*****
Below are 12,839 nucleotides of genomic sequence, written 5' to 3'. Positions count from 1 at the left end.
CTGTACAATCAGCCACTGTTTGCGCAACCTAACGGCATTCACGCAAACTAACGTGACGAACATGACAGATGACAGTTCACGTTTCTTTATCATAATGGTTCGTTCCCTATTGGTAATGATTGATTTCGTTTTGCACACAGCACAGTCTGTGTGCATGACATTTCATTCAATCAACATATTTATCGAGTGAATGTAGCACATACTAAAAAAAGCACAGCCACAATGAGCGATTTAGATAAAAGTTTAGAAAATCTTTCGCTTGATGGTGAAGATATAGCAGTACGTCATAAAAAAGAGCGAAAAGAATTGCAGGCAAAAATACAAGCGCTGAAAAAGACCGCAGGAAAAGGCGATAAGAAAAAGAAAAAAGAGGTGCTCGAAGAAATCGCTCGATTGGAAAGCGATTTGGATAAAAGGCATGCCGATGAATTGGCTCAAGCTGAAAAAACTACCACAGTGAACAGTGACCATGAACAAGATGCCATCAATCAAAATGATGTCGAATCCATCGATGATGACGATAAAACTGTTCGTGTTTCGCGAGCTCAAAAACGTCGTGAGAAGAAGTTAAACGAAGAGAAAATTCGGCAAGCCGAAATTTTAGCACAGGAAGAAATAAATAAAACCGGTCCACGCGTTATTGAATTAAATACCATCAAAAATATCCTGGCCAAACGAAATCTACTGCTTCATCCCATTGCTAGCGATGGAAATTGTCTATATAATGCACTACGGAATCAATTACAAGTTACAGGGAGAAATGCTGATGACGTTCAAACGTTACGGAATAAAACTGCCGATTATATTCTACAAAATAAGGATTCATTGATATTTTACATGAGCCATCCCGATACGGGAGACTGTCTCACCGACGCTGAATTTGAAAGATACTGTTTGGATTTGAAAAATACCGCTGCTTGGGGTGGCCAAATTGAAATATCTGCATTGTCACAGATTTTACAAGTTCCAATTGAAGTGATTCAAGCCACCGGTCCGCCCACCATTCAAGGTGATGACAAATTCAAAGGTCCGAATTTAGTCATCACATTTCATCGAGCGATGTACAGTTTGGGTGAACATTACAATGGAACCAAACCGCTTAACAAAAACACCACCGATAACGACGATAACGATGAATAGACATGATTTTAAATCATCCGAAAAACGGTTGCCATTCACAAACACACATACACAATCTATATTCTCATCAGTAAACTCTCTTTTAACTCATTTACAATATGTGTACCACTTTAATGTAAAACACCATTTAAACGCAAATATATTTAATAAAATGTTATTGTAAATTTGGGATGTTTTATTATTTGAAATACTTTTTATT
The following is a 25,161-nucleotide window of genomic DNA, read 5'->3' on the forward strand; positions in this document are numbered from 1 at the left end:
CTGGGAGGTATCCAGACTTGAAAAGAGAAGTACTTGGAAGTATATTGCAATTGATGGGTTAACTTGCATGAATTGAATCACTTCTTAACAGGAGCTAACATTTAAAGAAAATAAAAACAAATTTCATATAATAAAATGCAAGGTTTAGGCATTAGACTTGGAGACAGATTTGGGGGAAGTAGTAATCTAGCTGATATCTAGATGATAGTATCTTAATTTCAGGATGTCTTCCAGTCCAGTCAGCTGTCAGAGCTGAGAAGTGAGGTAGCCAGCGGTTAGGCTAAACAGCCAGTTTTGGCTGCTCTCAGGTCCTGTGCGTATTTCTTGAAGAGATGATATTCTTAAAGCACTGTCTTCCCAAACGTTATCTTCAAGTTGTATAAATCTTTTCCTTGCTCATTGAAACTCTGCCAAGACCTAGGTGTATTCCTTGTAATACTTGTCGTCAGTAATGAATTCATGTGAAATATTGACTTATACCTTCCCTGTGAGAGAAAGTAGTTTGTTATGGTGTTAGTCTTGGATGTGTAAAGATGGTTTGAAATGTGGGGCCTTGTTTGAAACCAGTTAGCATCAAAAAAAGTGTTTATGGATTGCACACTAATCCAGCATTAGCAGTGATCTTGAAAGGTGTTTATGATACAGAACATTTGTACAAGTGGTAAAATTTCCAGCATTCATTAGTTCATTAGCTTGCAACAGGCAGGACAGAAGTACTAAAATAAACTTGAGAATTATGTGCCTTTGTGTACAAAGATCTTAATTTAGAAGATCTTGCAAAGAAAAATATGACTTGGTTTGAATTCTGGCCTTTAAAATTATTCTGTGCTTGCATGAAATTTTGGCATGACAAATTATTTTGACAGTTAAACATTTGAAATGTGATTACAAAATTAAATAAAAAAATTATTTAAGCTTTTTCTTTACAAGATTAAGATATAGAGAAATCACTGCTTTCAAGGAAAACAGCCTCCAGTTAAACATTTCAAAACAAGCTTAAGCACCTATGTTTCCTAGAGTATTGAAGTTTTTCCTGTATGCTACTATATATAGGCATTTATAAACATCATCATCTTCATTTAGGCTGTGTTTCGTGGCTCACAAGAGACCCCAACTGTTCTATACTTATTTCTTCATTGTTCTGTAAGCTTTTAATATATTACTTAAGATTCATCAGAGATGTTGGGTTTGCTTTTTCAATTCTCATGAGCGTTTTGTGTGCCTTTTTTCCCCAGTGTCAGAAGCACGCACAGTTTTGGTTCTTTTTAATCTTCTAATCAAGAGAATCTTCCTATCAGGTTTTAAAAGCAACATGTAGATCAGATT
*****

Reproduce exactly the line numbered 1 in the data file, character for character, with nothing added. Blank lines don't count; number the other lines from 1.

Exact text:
Below are 12,839 nucleotides of genomic sequence, written 5' to 3'. Positions count from 1 at the left end.